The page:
• Fredericksburg Battlefield: Sunken Road, Stone Wall and Innis House sunrise

    Fredericksburg & Spotsylvania

    National Military Park Virginia

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  • Chatham Exit Road Closed 9/2-9/5

    The Chatham exit road will be closed from September 2-5, 2014 as part of the project to restore the historic viewshed from Chatham Manor. The road will be closed at all times. Please use the Chatham entrance road as a two-way road. More »

Virtual Tour Ellwood

Ellwood Sign
The house called Ellwood and grounds are generally open from 11:00-5:00 during the first weekend of May (anniversary of the Battle of Wilderness) and on Fridays, Saturdays, and Sundays from Memorial Day Weekend through the end of October. Call the park at (540) 786-2880 for more information. When the house is not open, visitors can receive a free pass at the Chancellorsville Visitor Center to visit the Ellwood grounds.
 
Ellwood
William Jones built Ellwood in the 1790's. During the Civil War, it was owned by James Horace Lacy and his wife Betty who also owned Chatham, a large plantation house that overlooked the Rappahannock River and city of Fredericksburg. Chatham is a stop on the virtual tour of Fredericksburg.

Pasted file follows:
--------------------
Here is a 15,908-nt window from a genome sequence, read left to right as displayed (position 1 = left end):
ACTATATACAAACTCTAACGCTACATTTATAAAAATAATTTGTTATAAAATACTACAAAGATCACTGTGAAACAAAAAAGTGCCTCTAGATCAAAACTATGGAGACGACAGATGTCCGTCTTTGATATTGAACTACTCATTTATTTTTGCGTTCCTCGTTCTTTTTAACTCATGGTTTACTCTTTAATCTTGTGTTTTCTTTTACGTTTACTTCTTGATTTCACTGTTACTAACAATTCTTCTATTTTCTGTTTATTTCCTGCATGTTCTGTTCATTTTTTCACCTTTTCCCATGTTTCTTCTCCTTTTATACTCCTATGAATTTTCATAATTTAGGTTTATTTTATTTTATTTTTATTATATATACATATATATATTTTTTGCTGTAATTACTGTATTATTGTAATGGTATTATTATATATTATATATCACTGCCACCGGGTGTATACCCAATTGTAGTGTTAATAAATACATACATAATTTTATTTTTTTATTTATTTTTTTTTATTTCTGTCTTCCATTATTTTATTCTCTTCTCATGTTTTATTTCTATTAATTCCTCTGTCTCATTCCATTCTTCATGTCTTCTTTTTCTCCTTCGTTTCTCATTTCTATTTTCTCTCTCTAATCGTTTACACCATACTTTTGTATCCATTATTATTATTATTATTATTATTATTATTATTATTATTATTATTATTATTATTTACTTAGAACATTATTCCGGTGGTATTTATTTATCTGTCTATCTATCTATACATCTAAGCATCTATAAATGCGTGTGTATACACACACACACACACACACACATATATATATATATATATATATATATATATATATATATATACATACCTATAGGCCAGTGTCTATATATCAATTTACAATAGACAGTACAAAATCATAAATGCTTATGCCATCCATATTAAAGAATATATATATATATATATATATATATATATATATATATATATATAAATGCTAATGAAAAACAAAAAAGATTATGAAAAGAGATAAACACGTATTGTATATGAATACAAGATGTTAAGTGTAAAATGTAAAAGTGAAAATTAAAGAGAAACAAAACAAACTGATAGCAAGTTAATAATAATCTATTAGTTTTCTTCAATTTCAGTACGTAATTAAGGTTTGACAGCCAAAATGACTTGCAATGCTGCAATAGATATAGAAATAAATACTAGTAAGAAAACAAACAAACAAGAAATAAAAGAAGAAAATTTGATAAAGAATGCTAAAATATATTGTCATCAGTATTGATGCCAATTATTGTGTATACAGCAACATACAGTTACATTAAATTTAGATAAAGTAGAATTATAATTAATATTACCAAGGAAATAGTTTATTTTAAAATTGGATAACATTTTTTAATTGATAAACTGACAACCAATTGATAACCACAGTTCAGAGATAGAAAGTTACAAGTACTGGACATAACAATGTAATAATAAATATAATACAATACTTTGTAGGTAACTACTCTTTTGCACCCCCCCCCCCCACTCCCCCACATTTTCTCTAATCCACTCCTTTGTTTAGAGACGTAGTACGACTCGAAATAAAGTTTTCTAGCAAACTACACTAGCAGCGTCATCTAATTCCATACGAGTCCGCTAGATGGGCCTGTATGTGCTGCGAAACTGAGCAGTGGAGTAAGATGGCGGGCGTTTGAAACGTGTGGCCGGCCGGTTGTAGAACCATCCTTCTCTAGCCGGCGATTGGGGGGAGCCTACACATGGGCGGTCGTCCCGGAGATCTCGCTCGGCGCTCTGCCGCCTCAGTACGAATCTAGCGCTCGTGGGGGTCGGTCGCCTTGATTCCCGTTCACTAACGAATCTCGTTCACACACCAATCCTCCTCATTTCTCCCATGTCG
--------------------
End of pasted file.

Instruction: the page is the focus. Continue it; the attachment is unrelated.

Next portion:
Ellwood
Ellwood played an interesting and important role in the Chancellorsville and Wilderness battles. During the Battle of Chancellorsville, the hospitals for "Stonewall" Jackson's Corps stretched from the Wilderness Tavern several hundred yards south to Ellwood.
 
Ellwood Cemetery, Jackson's arm monument
After "Stonewall" Jackson's arm was amputated in a tent near the Wilderness Tavern, Beverley Tucker Lacy, Chaplain of Jackson's Corps buried the arm in the Lacy family cemetery. In 1903, James Power Smith, a member of Jackson's staff and son-in-law of the Lacys, placed a monument in the cemetery.
 
Ellwood Entrance Hallway
Entrance hall way at Ellwood before restoration
Photo by Al Zirkle
 
Ellwood entrance hallway after restoration
Entrance hallway at Ellwood after restoration
Photo by Al Zirkle
 
 
Warren room after restoration
General Gouverneur Warren, commander of the Union Fifth Corps, used Ellwood as his headquarters during the Battle of the Wilderness, focusing most of his operations in this room. Generals Grant and Meade also attended a meeting in the house. This image was taken before restoration.
Photo by Al Zirkle
 
Restored Warren room at Ellwood
Restored Warren room at Ellwood largely based upon a detailed description of a Union officer.
Photo by Al Zirkle
 
Exhibits at Ellwood
A number of exhibits explain the history of Ellwood.
 
View from Ellwood
The area around Ellwood still retains a pastoral atmosphere.
 
Wilderness Exhibit Shelter Tour Stop Sign

If you are following the Virtual Tour of Wilderness, proceed to next stop, The Wilderness Exhibit Shelter.

If you are following the Virtual Tour of Chancellorsville, proceed to next stop, "Stonewall" Jackson Shrine.

Did You Know?

Cannon at Hazel Grove on the Chancellorsville Battlefield

There are five trails through the Chancellorsville Battlefield ranging in distance from a short walk around the visitor center to where Stonewall Jackson was shot to a 4 mile trail.